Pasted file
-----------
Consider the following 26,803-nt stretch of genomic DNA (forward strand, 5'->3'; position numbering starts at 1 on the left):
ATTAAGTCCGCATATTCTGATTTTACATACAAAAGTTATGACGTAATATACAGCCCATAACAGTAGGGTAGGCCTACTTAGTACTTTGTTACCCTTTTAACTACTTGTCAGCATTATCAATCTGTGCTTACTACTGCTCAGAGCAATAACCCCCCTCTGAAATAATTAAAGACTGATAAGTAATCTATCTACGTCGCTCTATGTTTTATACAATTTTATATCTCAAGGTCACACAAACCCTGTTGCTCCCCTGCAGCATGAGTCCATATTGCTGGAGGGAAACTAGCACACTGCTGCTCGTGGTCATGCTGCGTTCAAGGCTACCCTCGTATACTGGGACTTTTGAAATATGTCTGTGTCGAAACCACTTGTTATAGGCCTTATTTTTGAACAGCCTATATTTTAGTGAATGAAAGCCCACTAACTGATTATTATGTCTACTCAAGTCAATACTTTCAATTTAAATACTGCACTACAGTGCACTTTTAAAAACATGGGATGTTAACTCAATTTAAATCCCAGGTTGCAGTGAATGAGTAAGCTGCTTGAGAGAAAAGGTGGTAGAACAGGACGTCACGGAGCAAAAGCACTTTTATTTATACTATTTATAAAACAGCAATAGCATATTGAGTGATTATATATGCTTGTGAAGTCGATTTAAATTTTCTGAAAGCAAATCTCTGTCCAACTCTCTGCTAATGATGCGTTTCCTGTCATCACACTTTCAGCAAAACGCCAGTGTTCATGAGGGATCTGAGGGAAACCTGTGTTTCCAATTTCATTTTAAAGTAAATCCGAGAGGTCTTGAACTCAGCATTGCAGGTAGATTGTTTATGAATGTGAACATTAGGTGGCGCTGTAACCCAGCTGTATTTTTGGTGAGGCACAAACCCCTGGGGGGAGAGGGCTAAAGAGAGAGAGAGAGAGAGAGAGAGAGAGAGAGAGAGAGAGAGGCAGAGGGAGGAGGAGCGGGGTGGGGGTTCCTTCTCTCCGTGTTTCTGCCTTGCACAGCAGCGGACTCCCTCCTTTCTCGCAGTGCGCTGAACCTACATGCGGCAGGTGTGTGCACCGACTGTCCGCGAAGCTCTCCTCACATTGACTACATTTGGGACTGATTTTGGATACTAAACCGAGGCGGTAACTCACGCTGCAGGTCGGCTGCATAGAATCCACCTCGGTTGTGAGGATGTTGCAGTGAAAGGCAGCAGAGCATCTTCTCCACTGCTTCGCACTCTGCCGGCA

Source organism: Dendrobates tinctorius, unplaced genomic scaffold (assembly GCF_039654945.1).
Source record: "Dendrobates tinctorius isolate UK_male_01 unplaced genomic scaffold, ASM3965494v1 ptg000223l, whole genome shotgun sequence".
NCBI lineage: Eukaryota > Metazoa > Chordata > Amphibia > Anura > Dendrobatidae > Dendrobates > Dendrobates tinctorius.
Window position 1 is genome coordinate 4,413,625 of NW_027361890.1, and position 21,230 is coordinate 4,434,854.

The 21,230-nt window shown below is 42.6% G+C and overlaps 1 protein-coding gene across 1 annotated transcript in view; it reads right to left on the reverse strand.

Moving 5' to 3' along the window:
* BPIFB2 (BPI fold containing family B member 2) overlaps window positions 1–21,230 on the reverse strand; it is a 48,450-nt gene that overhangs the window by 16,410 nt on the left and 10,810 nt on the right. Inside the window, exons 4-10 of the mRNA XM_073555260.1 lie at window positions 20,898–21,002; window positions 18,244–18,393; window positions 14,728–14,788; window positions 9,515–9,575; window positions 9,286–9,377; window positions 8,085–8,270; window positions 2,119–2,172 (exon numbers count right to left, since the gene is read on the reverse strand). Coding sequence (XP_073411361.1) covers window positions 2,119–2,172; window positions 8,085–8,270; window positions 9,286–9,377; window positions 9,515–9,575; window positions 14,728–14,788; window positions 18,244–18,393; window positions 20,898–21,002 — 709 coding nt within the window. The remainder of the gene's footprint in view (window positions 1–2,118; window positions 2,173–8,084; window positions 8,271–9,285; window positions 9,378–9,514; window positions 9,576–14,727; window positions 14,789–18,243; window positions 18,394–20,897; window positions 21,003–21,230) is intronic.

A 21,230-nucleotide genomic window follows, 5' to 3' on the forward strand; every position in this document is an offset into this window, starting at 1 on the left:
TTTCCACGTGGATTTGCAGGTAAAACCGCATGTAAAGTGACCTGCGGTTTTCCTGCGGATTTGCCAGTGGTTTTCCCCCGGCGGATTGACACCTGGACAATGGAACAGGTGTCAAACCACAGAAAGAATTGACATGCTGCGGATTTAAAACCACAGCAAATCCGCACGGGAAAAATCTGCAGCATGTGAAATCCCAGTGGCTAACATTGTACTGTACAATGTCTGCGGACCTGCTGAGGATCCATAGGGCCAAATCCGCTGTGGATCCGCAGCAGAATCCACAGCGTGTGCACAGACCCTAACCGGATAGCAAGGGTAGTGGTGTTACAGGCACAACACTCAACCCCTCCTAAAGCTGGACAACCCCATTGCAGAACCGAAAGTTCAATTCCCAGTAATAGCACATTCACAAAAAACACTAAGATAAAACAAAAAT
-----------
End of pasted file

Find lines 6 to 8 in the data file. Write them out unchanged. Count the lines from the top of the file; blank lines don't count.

Window position 1 is genome coordinate 4,413,625 of NW_027361890.1, and position 21,230 is coordinate 4,434,854.

The 21,230-nt window shown below is 42.6% G+C and overlaps 1 protein-coding gene across 1 annotated transcript in view; it reads right to left on the reverse strand.

Moving 5' to 3' along the window: